There is a condescending attitude towards Indians (Native Americans) from Brown's perspective (not necessarily Hawthorne's). Brown expresses this just as he begins his journey of a "present evil purpose":
"There may be a devilish Indian behind every tree," said Goodman Brown to himself; and he glanced fearfully behind him as he added, "What if the devil himself should be at my very elbow!"
Here, Brown thinks that "devilish Indians" and the devil himself might be preying upon him. He conflates the two (devils and indians) implying that he thinks both are evil.
When Brown sees his wife's pink ribbon caught on the branch of a tree, he loses his faith and maybe his mind. He takes on the personification of the devil "rushing onward with the instinct that guides mortal men to evil" amidst "the creaking of trees, the howling of wild beasts, and the yell of Indians." Again the ideas of evil, savagery and Indians are conflated. It would seem, here, that Indians are conflated with evil in general, not just from Brown's perspective. However, the paragraph ends with the narrator commenting that Goodman Brown "was himself the chief horror of the scene."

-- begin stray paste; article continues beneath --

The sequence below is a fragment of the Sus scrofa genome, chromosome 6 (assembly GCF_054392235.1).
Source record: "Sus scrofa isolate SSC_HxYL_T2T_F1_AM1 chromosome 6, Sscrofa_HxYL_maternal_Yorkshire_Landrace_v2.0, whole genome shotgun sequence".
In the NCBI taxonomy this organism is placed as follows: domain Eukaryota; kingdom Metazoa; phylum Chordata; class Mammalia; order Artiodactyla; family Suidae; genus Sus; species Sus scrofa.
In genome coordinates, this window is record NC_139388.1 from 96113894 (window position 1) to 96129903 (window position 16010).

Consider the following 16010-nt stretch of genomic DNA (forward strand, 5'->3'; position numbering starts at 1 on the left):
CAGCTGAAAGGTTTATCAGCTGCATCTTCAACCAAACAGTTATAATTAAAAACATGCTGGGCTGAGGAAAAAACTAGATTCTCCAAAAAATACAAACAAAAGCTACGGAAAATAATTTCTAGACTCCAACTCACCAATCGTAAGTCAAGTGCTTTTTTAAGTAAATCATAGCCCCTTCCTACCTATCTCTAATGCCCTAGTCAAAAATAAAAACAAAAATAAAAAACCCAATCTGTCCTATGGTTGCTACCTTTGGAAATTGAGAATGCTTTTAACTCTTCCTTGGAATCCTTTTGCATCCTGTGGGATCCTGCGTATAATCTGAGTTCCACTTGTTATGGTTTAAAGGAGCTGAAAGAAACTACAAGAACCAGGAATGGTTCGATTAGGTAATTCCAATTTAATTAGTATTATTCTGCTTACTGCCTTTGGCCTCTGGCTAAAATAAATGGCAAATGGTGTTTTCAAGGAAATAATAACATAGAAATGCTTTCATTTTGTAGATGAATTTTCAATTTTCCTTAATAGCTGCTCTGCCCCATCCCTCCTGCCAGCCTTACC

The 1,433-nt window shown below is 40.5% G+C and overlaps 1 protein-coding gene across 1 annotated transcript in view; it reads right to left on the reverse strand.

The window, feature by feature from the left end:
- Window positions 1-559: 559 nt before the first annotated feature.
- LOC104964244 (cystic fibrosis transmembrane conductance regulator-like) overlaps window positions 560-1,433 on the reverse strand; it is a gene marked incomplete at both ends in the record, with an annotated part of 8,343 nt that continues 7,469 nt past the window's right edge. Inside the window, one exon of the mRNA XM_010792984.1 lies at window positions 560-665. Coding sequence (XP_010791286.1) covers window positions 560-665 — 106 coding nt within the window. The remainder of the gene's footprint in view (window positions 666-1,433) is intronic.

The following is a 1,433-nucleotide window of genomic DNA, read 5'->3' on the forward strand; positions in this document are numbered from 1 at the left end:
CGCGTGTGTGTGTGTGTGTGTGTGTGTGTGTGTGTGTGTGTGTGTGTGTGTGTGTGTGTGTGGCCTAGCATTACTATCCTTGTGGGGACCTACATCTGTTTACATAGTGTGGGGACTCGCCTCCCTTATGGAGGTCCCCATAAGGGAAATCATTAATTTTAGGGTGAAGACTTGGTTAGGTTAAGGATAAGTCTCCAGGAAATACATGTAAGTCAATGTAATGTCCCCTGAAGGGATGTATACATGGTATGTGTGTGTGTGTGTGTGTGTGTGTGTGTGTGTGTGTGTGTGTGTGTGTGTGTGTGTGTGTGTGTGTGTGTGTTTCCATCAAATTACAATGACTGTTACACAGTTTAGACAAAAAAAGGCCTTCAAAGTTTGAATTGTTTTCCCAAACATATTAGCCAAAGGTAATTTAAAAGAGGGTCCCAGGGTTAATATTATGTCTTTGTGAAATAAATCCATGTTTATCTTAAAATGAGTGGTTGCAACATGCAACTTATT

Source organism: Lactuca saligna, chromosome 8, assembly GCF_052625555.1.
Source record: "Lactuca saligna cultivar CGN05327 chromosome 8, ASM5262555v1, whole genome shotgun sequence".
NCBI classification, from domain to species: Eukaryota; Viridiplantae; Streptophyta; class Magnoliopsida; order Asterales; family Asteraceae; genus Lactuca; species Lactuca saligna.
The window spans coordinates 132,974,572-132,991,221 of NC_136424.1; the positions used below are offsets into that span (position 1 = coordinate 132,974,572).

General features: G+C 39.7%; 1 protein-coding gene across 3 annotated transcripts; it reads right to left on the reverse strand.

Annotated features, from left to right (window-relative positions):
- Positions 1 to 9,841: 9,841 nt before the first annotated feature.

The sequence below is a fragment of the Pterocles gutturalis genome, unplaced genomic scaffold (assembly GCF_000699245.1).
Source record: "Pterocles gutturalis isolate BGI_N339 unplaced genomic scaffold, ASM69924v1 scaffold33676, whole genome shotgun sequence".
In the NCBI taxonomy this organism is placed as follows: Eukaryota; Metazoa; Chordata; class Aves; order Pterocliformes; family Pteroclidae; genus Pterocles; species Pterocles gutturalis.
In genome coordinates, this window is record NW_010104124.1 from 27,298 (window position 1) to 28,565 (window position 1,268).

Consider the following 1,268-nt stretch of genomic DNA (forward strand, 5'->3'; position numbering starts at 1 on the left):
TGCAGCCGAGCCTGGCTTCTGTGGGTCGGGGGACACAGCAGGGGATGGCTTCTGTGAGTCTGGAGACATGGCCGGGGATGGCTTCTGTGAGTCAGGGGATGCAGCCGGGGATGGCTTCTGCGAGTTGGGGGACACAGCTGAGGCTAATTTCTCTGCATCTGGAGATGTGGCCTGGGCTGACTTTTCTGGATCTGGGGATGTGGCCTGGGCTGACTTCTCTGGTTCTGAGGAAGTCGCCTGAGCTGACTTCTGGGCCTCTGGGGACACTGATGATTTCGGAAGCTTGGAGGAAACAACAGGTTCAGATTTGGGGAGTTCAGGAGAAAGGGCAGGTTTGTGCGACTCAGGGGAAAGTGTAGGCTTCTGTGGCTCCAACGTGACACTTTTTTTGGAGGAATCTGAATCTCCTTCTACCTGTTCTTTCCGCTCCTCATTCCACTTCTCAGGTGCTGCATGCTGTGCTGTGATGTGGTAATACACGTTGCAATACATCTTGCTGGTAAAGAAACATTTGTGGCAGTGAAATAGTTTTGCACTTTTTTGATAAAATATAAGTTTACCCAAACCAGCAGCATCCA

Thus, Brown became the most frightening thing in the forest. As this story includes Hawthorne's criticism of the strictly religious and self-righteous Puritan belief system, it is a criticism of their condescending attitudes toward Indians. Puritans adhered to a strict Christianity and the most strict would look upon Indians as savages. Hawthorne knew this. Goodman Brown was such a strict and faithful Christian who, like those of his time, viewed Indians as savage and potentially evil. Since this is a criticism of those strict Puritanical beliefs, it is also a criticism of Brown himself.
Although Hawthorne does not come out overtly in defense of Indians in the story, he does criticize characters/people (Brown) who refer to them as devils. So, within the story, the attitude towards Indians is condescending. Above the story and/or judging at Hawthorne's perspective, it is neutral to Indians if not sympathetic.
Note that in the first few pages of the story, the devil remarks that he knows Brown's ancestors:
I have been well acquainted with your family as with ever a one among the Puritans; and that's no trifle to say. I helped your grandfather, the constable, when he lashed the Quaker woman so smartly through the streets of Salem; and it was I that brought your father a pitch-pine knot, kindled at my own hearth, to set fire to an Indian village, in King Philip's war.
The devil claims to have helped Brown's ancestors do these evil deeds. But in the fanatical Puritanical way of thinking, these deeds were done in defense of their strict understanding of religious practice. Clearly, Hawthorne is criticizing that Puritanical history of intolerance. Therefore, he is criticizing a group that would set fire to an Indian village simply because they have a different perspective on religious doctrine.